Of the 72 patients who met the selection criteria at ICU admission, 1 proxy declined to participate because “the device would interfere clinically” (consent rate = 98.6%). During the follow-up, we lost 17 patients due to transfer to another hospital (n = 7), death (n = 5), lacking level of awakening (n = 3), and do-not-resuscitate order (n = 2). Subsequently, 54 patients were eligible for data extraction. Twenty-three patients were not included in the analyses due to the actigraphy recording less than 24 hours between admission and awakening. One patient's actigraphy record was corrupted, yielding 30 patients for the analysis recruited over 3 months (see Table 1).

TABLE 1. - Characteristics of the Study Participants (n = 30)
Variable Median [IQR] or n (%)
Age, y 65.0 [56.0-74.5]
Body mass index, kg/m2 25.7 [23.6-27.4]
Female gender 17 (56.7)
APACHE II score 16.0 [13.5-20.0]
Admission diagnosis
Sepsis 9 (30.0)
Coma 6 (20.0)
Oncological 6 (20.0)
Hypovolemic shock 4 (13.3)
Respiratory 3 (10.0)
Liver transplantation 1 (3.3)
Trauma 1 (3.3)
Duration of mechanical ventilation, d 2.6 [1.5-5.4]
ICU length of stay, d 5.7 [3.7-8.9]
Time to awakening, d 2.2 [1.0-4.2]
MRC-SS, total score
On awakening 50 [37-54]
At ICU discharge 56 [53-59]
Number of patients with ICU-AWa
On awakening 11 (36.6)
At ICU discharge 6 (20.0)
FSS-ICU, total score
On awakening 18 [9.0-25.5]
At ICU discharge 28 [22.0-32.0]
APACHE II, Acute Physiology and Chronic Health Evaluation II; FSS-ICU, Functional Status Score for the Intensive Care Unit; ICU, intensive care unit; ICU-AW, intensive care unit acquired weakness; MRC-SS, Medical Research Council Sum Score.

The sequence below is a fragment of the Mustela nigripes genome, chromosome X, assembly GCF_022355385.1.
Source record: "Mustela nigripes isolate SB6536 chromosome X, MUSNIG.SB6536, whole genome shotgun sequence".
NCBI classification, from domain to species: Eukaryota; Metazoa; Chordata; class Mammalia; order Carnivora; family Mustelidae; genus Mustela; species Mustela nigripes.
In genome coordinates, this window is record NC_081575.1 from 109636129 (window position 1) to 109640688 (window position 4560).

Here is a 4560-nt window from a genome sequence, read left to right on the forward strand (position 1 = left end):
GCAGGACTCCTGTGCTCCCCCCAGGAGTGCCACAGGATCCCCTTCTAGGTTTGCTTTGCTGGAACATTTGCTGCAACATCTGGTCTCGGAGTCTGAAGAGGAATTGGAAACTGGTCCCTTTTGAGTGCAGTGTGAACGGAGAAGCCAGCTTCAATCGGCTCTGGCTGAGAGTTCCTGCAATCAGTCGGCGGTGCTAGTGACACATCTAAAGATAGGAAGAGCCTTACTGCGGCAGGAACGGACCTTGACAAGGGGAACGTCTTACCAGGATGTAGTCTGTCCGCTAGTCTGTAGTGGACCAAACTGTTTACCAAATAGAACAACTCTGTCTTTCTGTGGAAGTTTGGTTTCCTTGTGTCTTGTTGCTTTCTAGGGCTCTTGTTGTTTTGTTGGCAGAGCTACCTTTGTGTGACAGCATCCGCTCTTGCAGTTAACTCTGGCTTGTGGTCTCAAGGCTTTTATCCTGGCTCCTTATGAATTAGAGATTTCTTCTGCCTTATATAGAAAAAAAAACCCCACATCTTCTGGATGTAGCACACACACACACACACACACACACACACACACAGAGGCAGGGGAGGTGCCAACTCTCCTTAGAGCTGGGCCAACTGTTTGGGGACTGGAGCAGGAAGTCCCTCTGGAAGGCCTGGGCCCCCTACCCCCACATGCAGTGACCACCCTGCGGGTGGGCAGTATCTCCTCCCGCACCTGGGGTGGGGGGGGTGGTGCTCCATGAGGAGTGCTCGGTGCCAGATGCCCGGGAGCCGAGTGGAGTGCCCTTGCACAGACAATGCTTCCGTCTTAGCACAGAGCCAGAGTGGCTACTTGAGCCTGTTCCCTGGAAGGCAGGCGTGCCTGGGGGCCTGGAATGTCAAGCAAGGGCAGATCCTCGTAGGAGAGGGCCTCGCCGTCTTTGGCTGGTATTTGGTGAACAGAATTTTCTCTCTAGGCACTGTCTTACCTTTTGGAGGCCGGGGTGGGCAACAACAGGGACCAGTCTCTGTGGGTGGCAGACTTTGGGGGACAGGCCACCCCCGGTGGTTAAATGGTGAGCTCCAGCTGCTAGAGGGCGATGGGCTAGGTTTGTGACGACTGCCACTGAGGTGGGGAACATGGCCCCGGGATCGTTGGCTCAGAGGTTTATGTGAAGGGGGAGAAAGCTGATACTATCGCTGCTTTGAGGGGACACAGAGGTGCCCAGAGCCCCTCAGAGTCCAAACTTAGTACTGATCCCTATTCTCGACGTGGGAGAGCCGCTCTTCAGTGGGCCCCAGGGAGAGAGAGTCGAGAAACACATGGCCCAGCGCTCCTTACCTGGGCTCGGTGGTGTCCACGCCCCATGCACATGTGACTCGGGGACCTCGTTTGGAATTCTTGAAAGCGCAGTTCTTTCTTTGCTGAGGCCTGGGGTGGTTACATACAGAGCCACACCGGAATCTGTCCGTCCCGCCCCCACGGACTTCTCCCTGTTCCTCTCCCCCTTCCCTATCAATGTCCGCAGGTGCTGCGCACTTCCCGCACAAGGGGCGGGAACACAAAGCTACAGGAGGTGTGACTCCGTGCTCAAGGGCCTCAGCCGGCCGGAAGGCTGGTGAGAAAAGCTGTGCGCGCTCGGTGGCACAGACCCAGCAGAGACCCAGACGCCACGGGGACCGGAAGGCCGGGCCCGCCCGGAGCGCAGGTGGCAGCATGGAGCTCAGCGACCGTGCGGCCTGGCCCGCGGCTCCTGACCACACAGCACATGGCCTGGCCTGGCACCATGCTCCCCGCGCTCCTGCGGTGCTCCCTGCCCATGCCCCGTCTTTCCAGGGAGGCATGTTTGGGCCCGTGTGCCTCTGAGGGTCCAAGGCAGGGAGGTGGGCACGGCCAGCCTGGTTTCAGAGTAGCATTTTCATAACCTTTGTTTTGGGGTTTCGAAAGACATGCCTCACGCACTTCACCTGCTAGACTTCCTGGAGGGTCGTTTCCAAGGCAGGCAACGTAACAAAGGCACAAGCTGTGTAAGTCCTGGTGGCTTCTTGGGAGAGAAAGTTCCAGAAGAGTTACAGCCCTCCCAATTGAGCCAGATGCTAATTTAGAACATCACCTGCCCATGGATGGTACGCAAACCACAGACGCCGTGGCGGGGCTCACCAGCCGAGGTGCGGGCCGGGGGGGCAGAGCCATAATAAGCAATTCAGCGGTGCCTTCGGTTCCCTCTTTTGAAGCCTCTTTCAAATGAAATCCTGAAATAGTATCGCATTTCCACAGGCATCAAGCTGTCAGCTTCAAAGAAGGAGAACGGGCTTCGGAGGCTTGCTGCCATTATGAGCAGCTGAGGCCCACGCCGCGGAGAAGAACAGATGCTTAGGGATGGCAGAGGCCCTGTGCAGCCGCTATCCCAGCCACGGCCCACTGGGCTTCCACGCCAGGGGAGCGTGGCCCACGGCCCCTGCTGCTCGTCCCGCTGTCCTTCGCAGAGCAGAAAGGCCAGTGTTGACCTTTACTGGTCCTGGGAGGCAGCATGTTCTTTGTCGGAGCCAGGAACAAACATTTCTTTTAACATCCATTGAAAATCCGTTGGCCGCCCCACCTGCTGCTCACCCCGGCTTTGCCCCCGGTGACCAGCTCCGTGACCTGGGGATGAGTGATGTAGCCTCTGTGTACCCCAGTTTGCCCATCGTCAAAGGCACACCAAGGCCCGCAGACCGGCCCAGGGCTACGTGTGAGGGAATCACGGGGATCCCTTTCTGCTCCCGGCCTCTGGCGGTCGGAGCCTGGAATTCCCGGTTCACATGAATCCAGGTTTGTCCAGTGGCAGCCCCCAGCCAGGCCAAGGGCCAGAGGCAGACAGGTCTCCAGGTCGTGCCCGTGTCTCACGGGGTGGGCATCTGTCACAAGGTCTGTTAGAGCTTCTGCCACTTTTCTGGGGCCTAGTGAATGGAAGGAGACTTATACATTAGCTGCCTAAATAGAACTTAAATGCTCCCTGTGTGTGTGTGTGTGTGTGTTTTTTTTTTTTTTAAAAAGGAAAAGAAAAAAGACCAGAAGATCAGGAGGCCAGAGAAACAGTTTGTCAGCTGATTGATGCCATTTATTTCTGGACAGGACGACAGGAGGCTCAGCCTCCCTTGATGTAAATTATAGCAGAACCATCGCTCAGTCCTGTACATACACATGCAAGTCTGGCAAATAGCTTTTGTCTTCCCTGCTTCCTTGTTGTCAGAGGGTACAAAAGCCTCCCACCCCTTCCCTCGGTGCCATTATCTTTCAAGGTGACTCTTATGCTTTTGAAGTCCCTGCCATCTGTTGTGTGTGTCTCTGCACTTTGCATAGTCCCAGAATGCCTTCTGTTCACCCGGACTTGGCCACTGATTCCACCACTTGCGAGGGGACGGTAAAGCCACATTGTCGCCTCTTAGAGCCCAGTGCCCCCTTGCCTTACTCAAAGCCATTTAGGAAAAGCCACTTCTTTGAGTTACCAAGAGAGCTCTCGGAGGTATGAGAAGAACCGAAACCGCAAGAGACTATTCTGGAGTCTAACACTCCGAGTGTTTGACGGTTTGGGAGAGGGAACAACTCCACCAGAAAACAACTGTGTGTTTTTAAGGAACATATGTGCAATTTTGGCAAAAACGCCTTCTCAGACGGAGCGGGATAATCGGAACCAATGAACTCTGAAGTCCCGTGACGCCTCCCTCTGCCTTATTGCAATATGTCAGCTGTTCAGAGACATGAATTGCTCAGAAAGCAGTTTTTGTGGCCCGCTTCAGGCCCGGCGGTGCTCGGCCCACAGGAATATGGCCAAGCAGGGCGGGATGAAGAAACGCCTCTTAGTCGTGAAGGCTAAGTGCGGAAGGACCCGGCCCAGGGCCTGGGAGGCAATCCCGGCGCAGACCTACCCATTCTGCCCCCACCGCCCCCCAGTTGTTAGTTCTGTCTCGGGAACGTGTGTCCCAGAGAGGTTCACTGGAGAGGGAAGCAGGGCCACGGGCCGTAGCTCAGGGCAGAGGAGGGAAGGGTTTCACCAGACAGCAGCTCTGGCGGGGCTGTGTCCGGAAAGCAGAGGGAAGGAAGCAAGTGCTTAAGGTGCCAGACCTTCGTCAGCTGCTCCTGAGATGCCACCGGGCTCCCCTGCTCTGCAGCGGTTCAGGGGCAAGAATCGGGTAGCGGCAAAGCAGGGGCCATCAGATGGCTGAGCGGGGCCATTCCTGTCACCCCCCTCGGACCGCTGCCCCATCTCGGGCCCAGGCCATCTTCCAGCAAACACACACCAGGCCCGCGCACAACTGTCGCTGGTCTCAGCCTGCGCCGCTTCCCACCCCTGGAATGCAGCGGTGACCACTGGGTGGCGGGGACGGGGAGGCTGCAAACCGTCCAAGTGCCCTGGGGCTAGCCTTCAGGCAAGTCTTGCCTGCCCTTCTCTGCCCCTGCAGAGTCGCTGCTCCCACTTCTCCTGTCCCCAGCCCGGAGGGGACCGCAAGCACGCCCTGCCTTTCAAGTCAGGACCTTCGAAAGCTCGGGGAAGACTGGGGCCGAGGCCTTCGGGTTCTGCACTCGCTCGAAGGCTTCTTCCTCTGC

aThe ICU-AW was determined with less than 48 points of the MRC-SS.

Actigraphy Feasibility Results

Of the 30 patients, we obtained actigraphy data from 43 devices with 5477 recording hours (see Table 2). No devices were lost, and no patients reported discomfort or skin injury related to the accelerometer contact. The maximum number of accelerometers running simultaneously was 7 (35%) out of 20 available for the study. The total actigraphy recording median time was 5.4 [IQR = 3.3-8.6] days, including a maximum of 34.4 days in 1 patient. Of the overall recording time, 7.7 days corresponded to activity, and 220.5 days to inactivity. Between awakening and ICU discharge, the median time spent in SB was 57.5 [IQR = 56.2-58.3] minutes/hour, whereas in PA was 2.5 [IQR = 1.7-3.8] minutes/hour. Differentiating the median time spent in PA, light, moderate, and vigorous/very vigorous levels were 2.2 [IQR = 1.4-3.5], 0.2 [IQR = 0.1-0.4], and 0.0 [IQR = 0.0-0.0] minutes/hour, respectively. Between ICU admission and ICU discharge, patients were inactive for a median of 58.5 [IQR = 57.6-58.9] minutes/hour, whereas the active time was 1.5 [IQR = 1.1-2.4] minutes/hour. These results are reported as percentages in the Figure. In general, correlations were slightly higher for inactivity time than for SB. The higher correlation was between inactivity time and ICU length of stay. All correlations are presented in Table 3.

F1
FIGURE.:
Percentage of Time Spent in Physical Activity, Sedentary Behaviors, Activity, and Inactivity Measured by Actigraphy During Intensive Care Unit Stay. (A) Percentage of time spent in physical activity and sedentary behaviors during the daytime, from awakening to ICU discharge. For the total percentage of physical activity, intensity levels are also presented. (B) Percentage of time spent in activity and inactivity during the daytime/nighttime from ICU admission to ICU discharge. ICU indicates intensive care unit.